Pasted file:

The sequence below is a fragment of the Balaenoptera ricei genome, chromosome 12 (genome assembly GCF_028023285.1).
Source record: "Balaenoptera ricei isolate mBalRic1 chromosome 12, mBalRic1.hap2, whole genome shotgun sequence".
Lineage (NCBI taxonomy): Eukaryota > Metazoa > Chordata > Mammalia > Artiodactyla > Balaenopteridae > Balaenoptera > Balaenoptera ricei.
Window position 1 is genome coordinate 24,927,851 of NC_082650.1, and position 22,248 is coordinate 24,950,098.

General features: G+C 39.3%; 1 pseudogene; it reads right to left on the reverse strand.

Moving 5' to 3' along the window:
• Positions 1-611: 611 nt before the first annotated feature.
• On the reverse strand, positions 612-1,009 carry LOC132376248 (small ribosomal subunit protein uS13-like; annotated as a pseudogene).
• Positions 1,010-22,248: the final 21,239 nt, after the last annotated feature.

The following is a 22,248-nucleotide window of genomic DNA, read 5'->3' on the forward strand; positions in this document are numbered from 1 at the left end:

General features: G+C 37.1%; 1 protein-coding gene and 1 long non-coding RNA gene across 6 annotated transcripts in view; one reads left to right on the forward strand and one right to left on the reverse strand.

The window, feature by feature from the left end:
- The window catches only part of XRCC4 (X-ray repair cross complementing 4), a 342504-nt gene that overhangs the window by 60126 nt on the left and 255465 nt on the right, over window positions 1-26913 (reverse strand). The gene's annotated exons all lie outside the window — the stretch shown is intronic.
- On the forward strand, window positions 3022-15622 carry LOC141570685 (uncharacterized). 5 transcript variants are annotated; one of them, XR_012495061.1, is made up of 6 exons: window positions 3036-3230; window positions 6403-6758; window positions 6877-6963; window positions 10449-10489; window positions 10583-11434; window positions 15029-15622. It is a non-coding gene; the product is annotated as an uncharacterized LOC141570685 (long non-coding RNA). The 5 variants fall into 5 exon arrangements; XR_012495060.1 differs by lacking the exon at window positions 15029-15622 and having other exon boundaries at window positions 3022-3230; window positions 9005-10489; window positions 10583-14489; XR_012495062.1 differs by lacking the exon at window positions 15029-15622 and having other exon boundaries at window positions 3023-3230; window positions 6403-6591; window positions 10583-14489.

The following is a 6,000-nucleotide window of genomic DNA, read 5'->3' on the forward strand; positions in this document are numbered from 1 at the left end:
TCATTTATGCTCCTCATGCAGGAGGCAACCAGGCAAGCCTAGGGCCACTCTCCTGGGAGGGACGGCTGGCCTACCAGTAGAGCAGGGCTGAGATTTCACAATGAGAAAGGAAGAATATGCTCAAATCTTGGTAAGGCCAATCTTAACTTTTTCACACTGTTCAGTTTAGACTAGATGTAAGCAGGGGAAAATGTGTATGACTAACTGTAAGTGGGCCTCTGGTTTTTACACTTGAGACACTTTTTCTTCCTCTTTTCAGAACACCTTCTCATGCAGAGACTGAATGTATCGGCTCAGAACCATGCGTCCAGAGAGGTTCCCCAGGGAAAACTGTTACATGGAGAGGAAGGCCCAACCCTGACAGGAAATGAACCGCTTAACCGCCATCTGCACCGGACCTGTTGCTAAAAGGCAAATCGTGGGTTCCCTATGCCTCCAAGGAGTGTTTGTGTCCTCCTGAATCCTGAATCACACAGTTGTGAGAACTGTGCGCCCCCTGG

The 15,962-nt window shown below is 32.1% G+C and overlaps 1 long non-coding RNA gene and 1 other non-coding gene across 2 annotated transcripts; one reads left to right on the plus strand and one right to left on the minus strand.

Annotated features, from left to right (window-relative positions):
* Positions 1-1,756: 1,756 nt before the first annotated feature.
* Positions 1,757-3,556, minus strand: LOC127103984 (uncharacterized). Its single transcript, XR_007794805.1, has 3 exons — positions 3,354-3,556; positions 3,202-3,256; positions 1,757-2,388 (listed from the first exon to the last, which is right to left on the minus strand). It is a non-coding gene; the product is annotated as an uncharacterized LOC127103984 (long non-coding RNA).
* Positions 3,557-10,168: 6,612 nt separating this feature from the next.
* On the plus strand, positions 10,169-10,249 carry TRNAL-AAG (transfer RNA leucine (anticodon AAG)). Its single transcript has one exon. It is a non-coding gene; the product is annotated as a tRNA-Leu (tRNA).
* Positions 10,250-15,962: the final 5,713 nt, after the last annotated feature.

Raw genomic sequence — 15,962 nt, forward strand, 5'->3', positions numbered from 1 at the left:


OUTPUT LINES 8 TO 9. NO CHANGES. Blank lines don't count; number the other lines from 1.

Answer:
• On the reverse strand, positions 612-1,009 carry LOC132376248 (small ribosomal subunit protein uS13-like; annotated as a pseudogene).
• Positions 1,010-22,248: the final 21,239 nt, after the last annotated feature.